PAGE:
|Public Release Date: September 30, 1999||No. 99-52|
The Minnesota Legislature established the Agricultural Utilization Research Institute as a nonprofit corporation in 1989. The institute promotes the establishment of new products and product uses and the expansion of existing markets for the state's agricultural commodities and products. The institute is governed by an 11-member board of directors. The board appoints an executive director to administer the institute. Edgar Olson has served as executive director since July 1997.
We focused our audit on three specific areas: the overall financial management of the institute, project funding, and payroll. Generally, the institute designed and implemented internal controls to provide reasonable assurance that it safeguarded assets. However, the institute did not take a periodic inventory of its fixed assets. In addition, the institute did not deposit cash receipts timely and did not properly secure the balance in one bank account.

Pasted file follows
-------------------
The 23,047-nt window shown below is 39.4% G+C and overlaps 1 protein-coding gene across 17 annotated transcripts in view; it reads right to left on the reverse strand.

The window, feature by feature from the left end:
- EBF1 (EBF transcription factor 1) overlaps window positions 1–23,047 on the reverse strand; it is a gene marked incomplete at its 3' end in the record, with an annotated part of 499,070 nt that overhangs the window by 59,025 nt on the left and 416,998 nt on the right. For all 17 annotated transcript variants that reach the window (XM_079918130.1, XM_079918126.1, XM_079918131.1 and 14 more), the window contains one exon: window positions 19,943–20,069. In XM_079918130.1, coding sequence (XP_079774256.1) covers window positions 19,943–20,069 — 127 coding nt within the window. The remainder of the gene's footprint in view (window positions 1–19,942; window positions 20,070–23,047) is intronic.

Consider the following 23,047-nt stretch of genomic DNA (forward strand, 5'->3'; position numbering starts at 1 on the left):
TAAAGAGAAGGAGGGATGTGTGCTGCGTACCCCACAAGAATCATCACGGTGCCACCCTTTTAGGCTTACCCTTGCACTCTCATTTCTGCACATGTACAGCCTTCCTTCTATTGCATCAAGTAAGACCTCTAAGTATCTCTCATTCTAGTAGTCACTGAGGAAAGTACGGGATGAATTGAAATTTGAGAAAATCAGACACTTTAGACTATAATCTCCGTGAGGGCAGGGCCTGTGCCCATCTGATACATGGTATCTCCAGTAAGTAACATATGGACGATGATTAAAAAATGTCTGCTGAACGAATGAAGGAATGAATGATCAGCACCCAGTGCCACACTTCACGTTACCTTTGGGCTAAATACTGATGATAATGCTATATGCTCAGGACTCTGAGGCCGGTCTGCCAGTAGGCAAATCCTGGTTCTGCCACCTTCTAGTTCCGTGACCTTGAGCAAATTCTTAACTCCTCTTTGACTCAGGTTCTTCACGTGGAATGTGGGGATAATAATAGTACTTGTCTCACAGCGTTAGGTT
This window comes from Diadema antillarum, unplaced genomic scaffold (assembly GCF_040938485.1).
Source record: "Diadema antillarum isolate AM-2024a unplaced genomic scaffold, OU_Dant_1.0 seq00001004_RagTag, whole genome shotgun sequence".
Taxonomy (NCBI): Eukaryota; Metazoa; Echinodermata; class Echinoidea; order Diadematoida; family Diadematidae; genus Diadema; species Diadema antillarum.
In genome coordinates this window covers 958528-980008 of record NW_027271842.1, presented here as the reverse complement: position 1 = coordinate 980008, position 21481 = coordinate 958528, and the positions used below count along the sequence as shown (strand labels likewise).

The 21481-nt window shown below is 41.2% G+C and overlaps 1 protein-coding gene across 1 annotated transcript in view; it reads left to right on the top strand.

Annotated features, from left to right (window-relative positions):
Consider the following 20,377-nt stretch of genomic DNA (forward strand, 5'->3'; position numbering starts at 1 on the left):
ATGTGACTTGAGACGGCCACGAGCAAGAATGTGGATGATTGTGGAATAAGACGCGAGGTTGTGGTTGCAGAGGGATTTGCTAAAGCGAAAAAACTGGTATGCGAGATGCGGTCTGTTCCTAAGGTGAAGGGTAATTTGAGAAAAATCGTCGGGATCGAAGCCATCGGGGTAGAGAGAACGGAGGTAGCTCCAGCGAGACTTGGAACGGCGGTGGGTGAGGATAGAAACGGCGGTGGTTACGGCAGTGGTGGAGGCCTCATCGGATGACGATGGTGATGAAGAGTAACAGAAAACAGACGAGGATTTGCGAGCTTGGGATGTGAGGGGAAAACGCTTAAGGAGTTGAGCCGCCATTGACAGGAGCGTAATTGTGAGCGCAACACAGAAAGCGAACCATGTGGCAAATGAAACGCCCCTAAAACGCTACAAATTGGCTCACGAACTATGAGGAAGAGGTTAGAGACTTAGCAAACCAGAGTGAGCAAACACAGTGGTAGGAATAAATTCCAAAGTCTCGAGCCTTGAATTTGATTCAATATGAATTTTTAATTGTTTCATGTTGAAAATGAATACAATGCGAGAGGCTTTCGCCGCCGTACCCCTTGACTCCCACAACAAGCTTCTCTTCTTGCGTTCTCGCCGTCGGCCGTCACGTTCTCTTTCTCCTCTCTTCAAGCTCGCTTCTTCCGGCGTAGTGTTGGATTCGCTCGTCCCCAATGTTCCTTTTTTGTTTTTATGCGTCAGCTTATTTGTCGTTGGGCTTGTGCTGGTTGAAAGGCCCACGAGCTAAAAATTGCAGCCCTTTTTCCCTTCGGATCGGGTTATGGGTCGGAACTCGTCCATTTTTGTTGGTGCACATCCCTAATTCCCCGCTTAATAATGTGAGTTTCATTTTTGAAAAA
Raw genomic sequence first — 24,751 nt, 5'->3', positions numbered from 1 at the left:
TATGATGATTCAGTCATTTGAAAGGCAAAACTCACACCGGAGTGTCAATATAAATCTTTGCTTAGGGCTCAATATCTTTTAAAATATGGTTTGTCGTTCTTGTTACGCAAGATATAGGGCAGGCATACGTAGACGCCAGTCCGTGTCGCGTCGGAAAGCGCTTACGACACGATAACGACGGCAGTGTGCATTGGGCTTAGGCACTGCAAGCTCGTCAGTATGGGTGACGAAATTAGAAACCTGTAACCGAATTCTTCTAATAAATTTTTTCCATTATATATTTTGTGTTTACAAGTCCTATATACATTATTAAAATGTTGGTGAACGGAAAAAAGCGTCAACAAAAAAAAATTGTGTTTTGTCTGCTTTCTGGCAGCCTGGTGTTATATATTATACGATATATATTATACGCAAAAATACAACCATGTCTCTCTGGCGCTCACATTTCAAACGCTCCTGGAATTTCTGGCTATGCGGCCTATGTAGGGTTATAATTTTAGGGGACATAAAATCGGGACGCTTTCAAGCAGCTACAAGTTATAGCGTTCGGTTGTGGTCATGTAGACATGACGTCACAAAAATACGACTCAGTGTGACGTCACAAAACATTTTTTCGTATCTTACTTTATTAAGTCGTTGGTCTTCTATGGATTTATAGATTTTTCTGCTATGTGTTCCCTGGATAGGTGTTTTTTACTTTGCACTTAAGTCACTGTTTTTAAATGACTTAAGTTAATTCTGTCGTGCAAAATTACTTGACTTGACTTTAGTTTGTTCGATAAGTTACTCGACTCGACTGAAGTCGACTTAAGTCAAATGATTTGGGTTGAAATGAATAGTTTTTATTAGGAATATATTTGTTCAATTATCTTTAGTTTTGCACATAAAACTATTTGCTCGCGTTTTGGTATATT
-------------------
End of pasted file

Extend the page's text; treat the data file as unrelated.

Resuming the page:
Except as noted below, for the items tested, the institute complied with applicable finance related legal provisions and policies established by its governing board. We noted two discrepancies between the institute's bylaws and Minn. Stat. Section 116O.09 and one discrepancy within the bylaws themselves. In addition, the institute disbursed project funds to clients before ensuring the appropriate project reports had been filed and did not comply with the loan collection provisions of its accounts receivable policy.
The institute properly compensated its employees in accordance with board policy. In addition, the institute appropriately withheld and contributed the proper amounts for its employee retirement and deferred compensation plans, other employee benefit plans, and taxes withheld. However, the institute did not adequately separate the personnel, payroll, and bank reconciliation processes.
In its audit response, the institute indicated it is taking corrective action to resolve the audit issues raised. However, the institute believed its bylaws were in compliance with Minnesota Statute.